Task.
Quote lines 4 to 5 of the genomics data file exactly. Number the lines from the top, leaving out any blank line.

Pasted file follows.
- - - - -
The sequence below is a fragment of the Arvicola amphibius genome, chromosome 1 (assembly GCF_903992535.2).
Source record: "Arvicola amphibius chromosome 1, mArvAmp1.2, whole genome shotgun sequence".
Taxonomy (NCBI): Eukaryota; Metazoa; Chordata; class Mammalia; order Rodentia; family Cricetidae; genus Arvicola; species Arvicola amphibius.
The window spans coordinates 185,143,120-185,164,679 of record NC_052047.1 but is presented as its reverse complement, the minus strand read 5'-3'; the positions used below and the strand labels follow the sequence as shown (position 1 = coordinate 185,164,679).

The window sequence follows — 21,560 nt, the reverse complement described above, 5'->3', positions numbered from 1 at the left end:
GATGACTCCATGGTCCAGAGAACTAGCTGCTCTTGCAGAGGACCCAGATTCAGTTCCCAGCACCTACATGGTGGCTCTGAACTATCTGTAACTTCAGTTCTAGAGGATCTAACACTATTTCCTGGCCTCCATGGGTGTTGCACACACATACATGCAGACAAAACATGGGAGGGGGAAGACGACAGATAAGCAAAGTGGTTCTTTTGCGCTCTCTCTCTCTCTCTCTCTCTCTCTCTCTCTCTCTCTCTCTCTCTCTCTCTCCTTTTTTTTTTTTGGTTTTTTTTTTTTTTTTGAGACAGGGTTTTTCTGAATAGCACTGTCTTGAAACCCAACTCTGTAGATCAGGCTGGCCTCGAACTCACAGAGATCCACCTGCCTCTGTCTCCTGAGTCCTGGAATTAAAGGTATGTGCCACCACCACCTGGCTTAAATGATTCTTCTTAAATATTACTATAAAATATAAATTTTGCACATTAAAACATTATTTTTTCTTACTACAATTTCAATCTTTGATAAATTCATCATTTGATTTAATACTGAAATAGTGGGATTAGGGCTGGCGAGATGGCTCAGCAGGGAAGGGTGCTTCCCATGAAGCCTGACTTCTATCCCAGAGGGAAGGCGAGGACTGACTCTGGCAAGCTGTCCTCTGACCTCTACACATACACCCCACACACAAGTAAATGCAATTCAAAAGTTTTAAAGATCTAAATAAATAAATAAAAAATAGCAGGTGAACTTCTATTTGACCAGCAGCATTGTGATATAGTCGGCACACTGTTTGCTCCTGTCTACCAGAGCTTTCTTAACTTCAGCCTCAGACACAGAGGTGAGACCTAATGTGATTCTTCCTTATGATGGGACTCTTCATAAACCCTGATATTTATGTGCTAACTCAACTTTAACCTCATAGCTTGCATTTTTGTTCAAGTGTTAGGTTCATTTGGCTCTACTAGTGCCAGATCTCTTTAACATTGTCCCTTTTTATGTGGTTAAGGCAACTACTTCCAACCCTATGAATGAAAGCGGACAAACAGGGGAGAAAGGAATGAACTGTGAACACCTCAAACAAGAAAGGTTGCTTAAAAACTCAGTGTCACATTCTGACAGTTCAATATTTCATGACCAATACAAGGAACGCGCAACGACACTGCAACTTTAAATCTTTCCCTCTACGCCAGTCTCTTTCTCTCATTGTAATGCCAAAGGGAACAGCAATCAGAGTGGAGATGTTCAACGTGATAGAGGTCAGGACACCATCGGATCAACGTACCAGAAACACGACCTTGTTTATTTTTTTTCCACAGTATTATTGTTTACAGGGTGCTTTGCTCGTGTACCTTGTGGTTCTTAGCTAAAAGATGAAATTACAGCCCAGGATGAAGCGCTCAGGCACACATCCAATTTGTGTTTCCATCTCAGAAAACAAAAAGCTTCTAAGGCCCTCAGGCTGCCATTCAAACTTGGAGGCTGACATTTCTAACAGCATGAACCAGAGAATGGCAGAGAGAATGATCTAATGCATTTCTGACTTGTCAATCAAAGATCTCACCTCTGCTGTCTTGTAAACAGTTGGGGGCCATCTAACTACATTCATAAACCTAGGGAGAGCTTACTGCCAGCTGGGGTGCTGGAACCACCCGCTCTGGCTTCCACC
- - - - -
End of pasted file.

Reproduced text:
The window spans coordinates 185,143,120-185,164,679 of record NC_052047.1 but is presented as its reverse complement, the minus strand read 5'-3'; the positions used below and the strand labels follow the sequence as shown (position 1 = coordinate 185,164,679).

The window sequence follows — 21,560 nt, the reverse complement described above, 5'->3', positions numbered from 1 at the left end: